In partnership with neighbouring PCTs We are also going forward as a second-wave local improvement finance trust (LIFT) site [scheme for improving primary care facilities], which should help us bring some of our buildings into the 21st century at last.

Working with the other five PCTs in what used to be Leicestershire health authority, We are trying to develop commissioning That is responsive to patients'needs, but at the same time not make it impossible for the big acute provider, Leicester University Hospital, to do its job.

In the past I've worked in acute trusts, so this has been my first involvement in primary care and I love it.There is so much potential to really make a difference for a population that so badly deserves it. It'll take a while for PCTs to establish our credibility, but There is no doubt in my mind that my job is as challenging as that of an acute trust chief executive. It may not be as high-profile now, but wait till PCTs start getting star-ratings.

Dr Chris Price, chief executive, Norwich primary care trust We have been going since April 2001, and as well our own 140,000 population we provide community services to other primary care trusts across Norfolk.

Commissioning, especially of acute services, is top of our agenda now. I think We have been slower than some other places in getting to grips with that, and That is partly about the kind of momentum you have in place when you start.We had 60 per cent fundholding here, and some GPs felt the move to primary care groups and PCTs was a step back in terms of influencing providers.

Shifting the Balance of Power has been an awful upheaval, but the fact is, It is only really been in the last five months that our acute trust has started to understand that We are the commissioners now.

Money is our biggest pressure - a number of health authority-initiated strategies are now coming to fruition, and We are having to deal with the costs of those, so it gives us very little room for manoeuvre.

Sometimes it feels like I am chief executive of an HA, a community trust and a PCG all at the same time.There is an awful lot of business just to keep it all running, whereas as a PCG one could devote a lot more energy to innovating.You can eke out bits of money and carve out some space for yourself, but It is a huge effort.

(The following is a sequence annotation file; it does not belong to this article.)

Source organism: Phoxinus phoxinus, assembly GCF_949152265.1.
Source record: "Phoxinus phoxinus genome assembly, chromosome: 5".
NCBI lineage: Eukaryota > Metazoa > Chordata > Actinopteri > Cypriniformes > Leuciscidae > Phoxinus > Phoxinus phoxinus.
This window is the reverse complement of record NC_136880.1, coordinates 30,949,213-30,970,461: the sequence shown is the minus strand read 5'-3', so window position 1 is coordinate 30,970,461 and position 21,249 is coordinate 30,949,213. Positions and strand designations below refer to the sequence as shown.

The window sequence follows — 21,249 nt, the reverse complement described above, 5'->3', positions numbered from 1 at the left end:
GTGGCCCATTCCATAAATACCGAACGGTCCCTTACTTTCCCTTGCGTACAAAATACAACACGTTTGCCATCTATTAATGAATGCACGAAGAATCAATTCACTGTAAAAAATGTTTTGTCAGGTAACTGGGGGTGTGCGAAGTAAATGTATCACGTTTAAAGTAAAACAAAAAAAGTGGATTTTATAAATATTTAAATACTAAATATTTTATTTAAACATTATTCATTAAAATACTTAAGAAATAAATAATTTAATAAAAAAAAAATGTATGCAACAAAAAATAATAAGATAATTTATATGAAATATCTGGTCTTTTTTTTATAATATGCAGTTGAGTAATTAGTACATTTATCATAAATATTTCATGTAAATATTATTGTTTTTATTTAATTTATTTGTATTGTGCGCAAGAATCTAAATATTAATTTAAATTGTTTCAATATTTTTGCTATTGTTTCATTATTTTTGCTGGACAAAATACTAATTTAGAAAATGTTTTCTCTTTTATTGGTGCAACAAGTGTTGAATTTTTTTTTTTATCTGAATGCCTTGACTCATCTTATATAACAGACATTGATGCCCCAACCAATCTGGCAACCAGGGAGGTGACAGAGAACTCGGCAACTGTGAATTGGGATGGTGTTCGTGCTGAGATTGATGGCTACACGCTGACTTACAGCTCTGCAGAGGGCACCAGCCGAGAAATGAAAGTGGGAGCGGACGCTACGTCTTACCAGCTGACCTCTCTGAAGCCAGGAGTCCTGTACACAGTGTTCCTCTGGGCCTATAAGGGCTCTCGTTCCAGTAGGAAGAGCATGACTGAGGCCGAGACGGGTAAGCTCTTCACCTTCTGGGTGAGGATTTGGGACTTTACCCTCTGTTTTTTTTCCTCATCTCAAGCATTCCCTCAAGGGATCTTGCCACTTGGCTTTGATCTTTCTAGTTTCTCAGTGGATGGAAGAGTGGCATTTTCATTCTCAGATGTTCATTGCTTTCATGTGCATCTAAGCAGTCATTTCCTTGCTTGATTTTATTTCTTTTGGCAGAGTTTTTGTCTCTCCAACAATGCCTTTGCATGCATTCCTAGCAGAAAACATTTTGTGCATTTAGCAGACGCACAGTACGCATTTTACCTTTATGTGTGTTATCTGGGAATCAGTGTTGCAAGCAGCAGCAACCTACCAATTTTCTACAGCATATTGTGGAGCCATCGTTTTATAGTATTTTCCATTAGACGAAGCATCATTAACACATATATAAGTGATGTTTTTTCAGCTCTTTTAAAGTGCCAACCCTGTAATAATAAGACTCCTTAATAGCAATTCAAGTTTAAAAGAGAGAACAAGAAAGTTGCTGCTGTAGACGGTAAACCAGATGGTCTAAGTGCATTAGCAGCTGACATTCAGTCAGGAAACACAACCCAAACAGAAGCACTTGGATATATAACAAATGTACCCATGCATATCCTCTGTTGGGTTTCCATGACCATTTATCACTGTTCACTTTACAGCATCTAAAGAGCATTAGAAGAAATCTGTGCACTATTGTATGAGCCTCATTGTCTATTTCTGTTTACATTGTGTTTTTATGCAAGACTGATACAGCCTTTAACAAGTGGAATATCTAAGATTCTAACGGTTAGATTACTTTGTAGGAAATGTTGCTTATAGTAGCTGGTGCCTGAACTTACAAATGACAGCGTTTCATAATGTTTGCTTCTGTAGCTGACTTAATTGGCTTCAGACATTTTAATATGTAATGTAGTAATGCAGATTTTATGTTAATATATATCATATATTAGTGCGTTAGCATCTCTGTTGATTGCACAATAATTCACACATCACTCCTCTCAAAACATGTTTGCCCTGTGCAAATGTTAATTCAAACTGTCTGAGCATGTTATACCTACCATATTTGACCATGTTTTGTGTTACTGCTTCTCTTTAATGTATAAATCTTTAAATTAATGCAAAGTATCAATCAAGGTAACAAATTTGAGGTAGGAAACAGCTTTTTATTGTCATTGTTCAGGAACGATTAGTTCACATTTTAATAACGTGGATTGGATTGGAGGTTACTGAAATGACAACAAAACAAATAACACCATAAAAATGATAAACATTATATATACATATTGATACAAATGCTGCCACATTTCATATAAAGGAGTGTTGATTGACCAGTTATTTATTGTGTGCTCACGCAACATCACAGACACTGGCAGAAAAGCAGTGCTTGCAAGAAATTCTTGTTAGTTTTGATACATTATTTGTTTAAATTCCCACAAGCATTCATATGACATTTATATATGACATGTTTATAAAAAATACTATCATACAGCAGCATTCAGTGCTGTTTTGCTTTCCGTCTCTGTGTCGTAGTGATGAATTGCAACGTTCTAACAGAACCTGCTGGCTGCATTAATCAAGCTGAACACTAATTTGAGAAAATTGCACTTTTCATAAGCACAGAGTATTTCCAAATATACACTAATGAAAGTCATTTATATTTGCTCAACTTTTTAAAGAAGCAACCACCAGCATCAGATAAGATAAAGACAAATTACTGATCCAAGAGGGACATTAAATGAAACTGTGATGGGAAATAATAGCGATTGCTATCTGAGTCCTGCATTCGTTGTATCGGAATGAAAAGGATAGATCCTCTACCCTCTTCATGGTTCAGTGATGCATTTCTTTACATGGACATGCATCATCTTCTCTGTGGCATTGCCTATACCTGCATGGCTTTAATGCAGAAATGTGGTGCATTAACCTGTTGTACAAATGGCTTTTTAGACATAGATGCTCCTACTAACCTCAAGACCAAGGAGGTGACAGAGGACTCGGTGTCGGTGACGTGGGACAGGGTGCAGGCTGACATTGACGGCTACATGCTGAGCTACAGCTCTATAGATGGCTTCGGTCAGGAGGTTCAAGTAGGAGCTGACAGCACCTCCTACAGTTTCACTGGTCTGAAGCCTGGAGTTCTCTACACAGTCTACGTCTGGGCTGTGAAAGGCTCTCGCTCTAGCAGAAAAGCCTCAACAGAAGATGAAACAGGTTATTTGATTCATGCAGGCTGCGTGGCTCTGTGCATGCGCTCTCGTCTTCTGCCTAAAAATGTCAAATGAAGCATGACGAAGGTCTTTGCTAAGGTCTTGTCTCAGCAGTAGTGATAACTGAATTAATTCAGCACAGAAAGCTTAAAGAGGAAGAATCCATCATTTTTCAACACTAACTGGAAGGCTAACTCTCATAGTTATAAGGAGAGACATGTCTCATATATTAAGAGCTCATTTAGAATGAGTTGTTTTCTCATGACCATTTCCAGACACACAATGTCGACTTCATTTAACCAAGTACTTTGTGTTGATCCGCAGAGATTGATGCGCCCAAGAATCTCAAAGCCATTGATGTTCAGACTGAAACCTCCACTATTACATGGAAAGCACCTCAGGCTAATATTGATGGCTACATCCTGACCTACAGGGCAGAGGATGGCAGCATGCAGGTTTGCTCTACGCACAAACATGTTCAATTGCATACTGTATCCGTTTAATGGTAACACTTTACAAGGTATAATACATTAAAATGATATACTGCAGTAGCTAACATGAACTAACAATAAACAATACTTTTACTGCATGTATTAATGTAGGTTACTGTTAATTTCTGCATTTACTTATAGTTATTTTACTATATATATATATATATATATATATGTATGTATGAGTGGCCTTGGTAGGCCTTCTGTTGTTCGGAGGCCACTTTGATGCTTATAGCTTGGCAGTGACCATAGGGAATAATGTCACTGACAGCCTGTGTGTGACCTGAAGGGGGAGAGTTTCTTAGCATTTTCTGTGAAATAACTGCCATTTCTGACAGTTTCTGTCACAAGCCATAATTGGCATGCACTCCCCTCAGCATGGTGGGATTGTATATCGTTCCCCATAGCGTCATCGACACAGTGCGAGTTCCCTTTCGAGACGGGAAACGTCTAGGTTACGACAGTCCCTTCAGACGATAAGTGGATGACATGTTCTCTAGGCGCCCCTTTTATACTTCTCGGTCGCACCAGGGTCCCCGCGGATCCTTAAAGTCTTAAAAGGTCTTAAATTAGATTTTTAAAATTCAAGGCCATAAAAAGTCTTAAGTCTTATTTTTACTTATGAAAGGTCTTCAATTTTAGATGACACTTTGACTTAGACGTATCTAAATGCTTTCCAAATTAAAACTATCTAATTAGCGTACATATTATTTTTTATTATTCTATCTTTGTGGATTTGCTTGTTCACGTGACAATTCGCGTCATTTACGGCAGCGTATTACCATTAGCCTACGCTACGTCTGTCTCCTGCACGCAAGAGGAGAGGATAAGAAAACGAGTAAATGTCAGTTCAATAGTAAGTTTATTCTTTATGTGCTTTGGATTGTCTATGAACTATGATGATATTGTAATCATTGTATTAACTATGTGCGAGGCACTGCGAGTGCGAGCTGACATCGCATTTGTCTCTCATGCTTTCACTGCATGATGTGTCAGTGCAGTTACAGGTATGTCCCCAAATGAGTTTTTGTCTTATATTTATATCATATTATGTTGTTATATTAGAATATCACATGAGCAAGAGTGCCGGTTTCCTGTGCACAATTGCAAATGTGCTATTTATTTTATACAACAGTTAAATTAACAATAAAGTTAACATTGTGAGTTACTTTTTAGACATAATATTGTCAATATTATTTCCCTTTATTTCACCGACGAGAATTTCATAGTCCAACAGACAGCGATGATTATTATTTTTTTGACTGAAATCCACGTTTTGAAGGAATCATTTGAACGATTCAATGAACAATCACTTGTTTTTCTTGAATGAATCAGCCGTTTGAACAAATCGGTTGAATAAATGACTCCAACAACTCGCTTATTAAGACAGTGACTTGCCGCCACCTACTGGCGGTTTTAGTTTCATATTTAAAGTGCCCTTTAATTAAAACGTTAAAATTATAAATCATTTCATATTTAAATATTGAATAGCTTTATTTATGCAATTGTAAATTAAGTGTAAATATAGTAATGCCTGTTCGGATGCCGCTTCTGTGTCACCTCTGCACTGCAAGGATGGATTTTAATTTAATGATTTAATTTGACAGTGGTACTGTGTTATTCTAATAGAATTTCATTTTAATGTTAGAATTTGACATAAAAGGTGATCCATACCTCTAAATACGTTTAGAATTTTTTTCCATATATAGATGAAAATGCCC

In terms of my career, I feel There is an awful lot still to be achieved here, and I guess I've given up trying to look ahead too far.Up to now I've always been lucky and found new opportunities to expand my role - but I suppose as a manager you only have so many reorganisations in you.

Gina Brocklehurst, chief executive, West of Cornwall primary care trust We became a trust in April 2001, but the biggest change came with Shifting the Balance of Power.That had a huge effect because we had already got staff in place, and the change brought significant additional responsibilities.

We did an intensive management review in October to December 2001, looking at the new as well as the existing responsibilities.But It is only in the past few weeks that I've been able to sit down and reflect on having moved through the chaos.We are starting to feel like a corporate body with its own identity at last.

The range of responsibilities the PCT has makes it feel like you're contemplating the universe sometimes, and It is a big challenge to make sure the incredible energy people have is not going to get sapped.There is a real sense here that We are in the throes of a revolution - for once, the NHS is not just going through slow, incremental change.That is great, but there are a lot of 'must dos'and my optimism doesn't stop me sometimes sitting at my desk with my head in my hands.

In terms of commissioning We are organising it through clinical modernisation groups, mainly working on individual disease areas.We are looking at redesigning services and setting up diagnostic and treatment centres.

I joined the NHS in 1973, and have worked in acute and specialist services as well as in a unit administrator role back in the 1980s.For me what's special about PCTs is their understanding of the partnership agenda - we straddle the NHS and social-inclusion agendas and That is pretty unique. I think as far as the rest of the service is concerned, the jury's still out on PCTs, but if we meet the expectations I am sure our value will start to look enormous.

REFERENCE

1Banyard R.King-pin wizards.HSJ 1999; 109 (5655):26-29.